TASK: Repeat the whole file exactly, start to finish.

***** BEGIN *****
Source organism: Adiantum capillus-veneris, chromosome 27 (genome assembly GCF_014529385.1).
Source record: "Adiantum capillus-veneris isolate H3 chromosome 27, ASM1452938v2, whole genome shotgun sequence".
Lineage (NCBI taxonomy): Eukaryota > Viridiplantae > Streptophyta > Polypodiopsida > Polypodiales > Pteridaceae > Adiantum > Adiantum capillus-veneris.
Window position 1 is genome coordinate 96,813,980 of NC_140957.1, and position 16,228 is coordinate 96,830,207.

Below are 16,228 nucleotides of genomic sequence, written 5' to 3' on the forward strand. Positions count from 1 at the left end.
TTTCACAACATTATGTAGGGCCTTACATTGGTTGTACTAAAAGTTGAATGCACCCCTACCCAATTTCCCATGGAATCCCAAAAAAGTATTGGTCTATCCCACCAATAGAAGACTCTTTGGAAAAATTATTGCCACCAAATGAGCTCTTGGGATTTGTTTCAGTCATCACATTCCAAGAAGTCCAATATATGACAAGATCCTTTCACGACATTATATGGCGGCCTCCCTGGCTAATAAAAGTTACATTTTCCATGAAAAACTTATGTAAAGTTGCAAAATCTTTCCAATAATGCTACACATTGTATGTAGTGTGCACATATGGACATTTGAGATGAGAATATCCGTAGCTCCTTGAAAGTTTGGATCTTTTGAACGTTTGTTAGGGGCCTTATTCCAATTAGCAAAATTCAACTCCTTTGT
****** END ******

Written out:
Source organism: Adiantum capillus-veneris, chromosome 27 (genome assembly GCF_014529385.1).
Source record: "Adiantum capillus-veneris isolate H3 chromosome 27, ASM1452938v2, whole genome shotgun sequence".
Lineage (NCBI taxonomy): Eukaryota > Viridiplantae > Streptophyta > Polypodiopsida > Polypodiales > Pteridaceae > Adiantum > Adiantum capillus-veneris.
Window position 1 is genome coordinate 96,813,980 of NC_140957.1, and position 16,228 is coordinate 96,830,207.

Below are 16,228 nucleotides of genomic sequence, written 5' to 3' on the forward strand. Positions count from 1 at the left end.
TTTCACAACATTATGTAGGGCCTTACATTGGTTGTACTAAAAGTTGAATGCACCCCTACCCAATTTCCCATGGAATCCCAAAAAAGTATTGGTCTATCCCACCAATAGAAGACTCTTTGGAAAAATTATTGCCACCAAATGAGCTCTTGGGATTTGTTTCAGTCATCACATTCCAAGAAGTCCAATATATGACAAGATCCTTTCACGACATTATATGGCGGCCTCCCTGGCTAATAAAAGTTACATTTTCCATGAAAAACTTATGTAAAGTTGCAAAATCTTTCCAATAATGCTACACATTGTATGTAGTGTGCACATATGGACATTTGAGATGAGAATATCCGTAGCTCCTTGAAAGTTTGGATCTTTTGAACGTTTGTTAGGGGCCTTATTCCAATTAGCAAAATTCAACTCCTTTGT